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HIPPA coaching

Why a Doctor's Office of Any Size Needs HIPAA Coaching Now?

Small and medium-sized medical practices offer a level of personalized care that patients appreciate. Of course, this “old-fashioned” approach to provider-patient relationships can make it easier to forget the intense scrutiny that all medical practices are under. Everyone who deals with patients or patient data in any capacity needs HIPAA training. This can place a smaller doctor’s office at a disadvantage because staff may not have the training or technical skills to develop and operate a fully compliant environment. Outside HIPAA coaching can often take care of this problem. However, it’s important to understand the complexities of obtaining and keeping HIPAA compliance in a data-driven medical landscape before implementing a plan.

The Damaging Impact of HIPAA Complaints

A HIPAA complaint can be damaging and costly for a medical practice. Unfortunately, doctors and practices face some steep fines when HIPAA violations are uncovered. Violations are grouped into four separate tiers:

  • Tier one: $100 to $50,000 per violation.
  • Tier two: $1,000 to $50,000 per violation.
  • Tier three: $10,000 to $50,000 per violation.
  • Tier four: $50,000 per violation.

Fine caps range from $25,000 to $1.5 million per year. Few medical practices could sustain a hit of hundreds of thousands of dollars in fines in a single year. Receiving a letter from the U.S. Department of Health and Human Services (HHS) regarding a HIPAA violation is a very serious matter. HHS is collecting HIPAA fines at record numbers. In fact, the agency collected $28.7 million from HIPAA-covered entities and associates in 2018 alone. That figure follows several years of record-breaking fine collections.

The Complicated Task of Being HIPAA Compliant in a Data-Driven World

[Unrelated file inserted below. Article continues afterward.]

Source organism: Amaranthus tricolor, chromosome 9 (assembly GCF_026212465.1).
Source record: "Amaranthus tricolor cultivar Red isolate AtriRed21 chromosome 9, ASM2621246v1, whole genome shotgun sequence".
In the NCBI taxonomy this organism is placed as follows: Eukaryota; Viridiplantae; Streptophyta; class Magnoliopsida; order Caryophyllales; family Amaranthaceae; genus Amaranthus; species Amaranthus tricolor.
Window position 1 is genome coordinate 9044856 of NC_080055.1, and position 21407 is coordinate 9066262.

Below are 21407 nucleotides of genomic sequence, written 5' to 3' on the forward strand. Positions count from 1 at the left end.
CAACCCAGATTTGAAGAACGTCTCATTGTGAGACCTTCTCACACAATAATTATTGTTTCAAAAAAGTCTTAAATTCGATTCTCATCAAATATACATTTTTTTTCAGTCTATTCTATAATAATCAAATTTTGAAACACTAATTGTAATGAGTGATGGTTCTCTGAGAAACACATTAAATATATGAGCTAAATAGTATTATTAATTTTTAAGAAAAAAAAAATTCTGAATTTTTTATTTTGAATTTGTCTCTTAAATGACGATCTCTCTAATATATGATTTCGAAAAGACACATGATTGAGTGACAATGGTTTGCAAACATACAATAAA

Each patient creates a complicated data trail that has to be stored and handled in very specific ways to avoid HIPAA violations. What’s more, medical practices of all sizes are required to follow specific administrative processes to prove that HIPAA compliance is being followed. Here’s a glance at the requirements that need to be in place:

  • A security-management process for preventing, detecting and containing all potential risks or violations.
  • Assigned security responsibility for one designated official.
  • Workforce-security protocol designed to control and restrict access to information.
  • Information-access management that restricts access to protected information via permission channels.
  • Security awareness and training that shares and enforces rules across an organization.
  • Security-incident procedures for addressing actual and potential data breaches.
  • Contingency plans for emergency situations that require data recovery or backup.
  • Evaluations that review, maintain and update policies and procedures based on the latest HIPAA updates.
  • Arrangements for associates and contractors to ensure compliance when working with third-party entities.
  • Facility-access controls that safeguard computers, servers, and storage systems.
  • Protocol for workstation/computer usage to avoid vulnerabilities.
  • Device and media controls that initiate procedures for storing or disposing of hardware, removable storage, and devices.
  • Access controls that establish privilege levels.